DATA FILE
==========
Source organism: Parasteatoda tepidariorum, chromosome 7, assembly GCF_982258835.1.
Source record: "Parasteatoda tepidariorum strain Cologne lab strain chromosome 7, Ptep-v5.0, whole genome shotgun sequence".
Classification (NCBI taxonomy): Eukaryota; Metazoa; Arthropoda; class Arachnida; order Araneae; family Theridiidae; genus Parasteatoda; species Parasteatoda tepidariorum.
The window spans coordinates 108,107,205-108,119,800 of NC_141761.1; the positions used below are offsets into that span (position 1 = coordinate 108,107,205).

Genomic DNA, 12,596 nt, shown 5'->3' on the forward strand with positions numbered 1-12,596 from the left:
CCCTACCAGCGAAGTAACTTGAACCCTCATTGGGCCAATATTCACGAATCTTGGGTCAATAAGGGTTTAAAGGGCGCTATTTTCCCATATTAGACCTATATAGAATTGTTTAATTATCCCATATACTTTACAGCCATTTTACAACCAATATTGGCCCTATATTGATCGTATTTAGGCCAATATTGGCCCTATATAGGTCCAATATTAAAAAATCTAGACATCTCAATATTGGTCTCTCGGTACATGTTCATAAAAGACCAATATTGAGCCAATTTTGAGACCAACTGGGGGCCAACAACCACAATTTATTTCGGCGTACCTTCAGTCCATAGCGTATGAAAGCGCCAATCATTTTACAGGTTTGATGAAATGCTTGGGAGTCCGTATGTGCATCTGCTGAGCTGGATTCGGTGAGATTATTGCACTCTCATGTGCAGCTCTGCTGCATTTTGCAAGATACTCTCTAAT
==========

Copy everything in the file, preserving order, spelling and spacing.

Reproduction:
Source organism: Parasteatoda tepidariorum, chromosome 7, assembly GCF_982258835.1.
Source record: "Parasteatoda tepidariorum strain Cologne lab strain chromosome 7, Ptep-v5.0, whole genome shotgun sequence".
Classification (NCBI taxonomy): Eukaryota; Metazoa; Arthropoda; class Arachnida; order Araneae; family Theridiidae; genus Parasteatoda; species Parasteatoda tepidariorum.
The window spans coordinates 108,107,205-108,119,800 of NC_141761.1; the positions used below are offsets into that span (position 1 = coordinate 108,107,205).

Genomic DNA, 12,596 nt, shown 5'->3' on the forward strand with positions numbered 1-12,596 from the left:
CCCTACCAGCGAAGTAACTTGAACCCTCATTGGGCCAATATTCACGAATCTTGGGTCAATAAGGGTTTAAAGGGCGCTATTTTCCCATATTAGACCTATATAGAATTGTTTAATTATCCCATATACTTTACAGCCATTTTACAACCAATATTGGCCCTATATTGATCGTATTTAGGCCAATATTGGCCCTATATAGGTCCAATATTAAAAAATCTAGACATCTCAATATTGGTCTCTCGGTACATGTTCATAAAAGACCAATATTGAGCCAATTTTGAGACCAACTGGGGGCCAACAACCACAATTTATTTCGGCGTACCTTCAGTCCATAGCGTATGAAAGCGCCAATCATTTTACAGGTTTGATGAAATGCTTGGGAGTCCGTATGTGCATCTGCTGAGCTGGATTCGGTGAGATTATTGCACTCTCATGTGCAGCTCTGCTGCATTTTGCAAGATACTCTCTAAT